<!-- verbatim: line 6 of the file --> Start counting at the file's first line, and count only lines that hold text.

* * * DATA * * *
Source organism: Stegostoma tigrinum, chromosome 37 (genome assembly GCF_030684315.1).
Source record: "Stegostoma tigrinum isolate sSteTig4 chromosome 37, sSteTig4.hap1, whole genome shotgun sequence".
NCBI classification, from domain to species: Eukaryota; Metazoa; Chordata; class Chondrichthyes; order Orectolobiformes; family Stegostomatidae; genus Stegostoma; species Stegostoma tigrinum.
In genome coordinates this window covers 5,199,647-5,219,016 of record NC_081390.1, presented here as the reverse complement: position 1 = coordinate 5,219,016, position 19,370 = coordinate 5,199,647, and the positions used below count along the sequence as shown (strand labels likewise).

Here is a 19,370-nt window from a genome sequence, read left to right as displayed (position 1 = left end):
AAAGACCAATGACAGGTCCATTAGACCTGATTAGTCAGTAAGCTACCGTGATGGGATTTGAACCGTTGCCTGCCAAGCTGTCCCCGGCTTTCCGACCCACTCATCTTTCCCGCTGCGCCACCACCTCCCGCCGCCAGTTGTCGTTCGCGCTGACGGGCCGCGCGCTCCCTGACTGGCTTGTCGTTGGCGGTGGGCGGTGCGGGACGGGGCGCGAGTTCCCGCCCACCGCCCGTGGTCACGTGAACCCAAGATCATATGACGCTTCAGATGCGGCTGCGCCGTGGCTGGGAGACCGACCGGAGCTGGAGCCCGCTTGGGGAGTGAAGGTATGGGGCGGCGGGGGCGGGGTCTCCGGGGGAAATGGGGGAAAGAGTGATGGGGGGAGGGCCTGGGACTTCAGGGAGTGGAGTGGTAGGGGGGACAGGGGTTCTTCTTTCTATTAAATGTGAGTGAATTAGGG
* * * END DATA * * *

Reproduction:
AAAGACCAATGACAGGTCCATTAGACCTGATTAGTCAGTAAGCTACCGTGATGGGATTTGAACCGTTGCCTGCCAAGCTGTCCCCGGCTTTCCGACCCACTCATCTTTCCCGCTGCGCCACCACCTCCCGCCGCCAGTTGTCGTTCGCGCTGACGGGCCGCGCGCTCCCTGACTGGCTTGTCGTTGGCGGTGGGCGGTGCGGGACGGGGCGCGAGTTCCCGCCCACCGCCCGTGGTCACGTGAACCCAAGATCATATGACGCTTCAGATGCGGCTGCGCCGTGGCTGGGAGACCGACCGGAGCTGGAGCCCGCTTGGGGAGTGAAGGTATGGGGCGGCGGGGGCGGGGTCTCCGGGGGAAATGGGGGAAAGAGTGATGGGGGGAGGGCCTGGGACTTCAGGGAGTGGAGTGGTAGGGGGGACAGGGGTTCTTCTTTCTATTAAATGTGAGTGAATTAGGG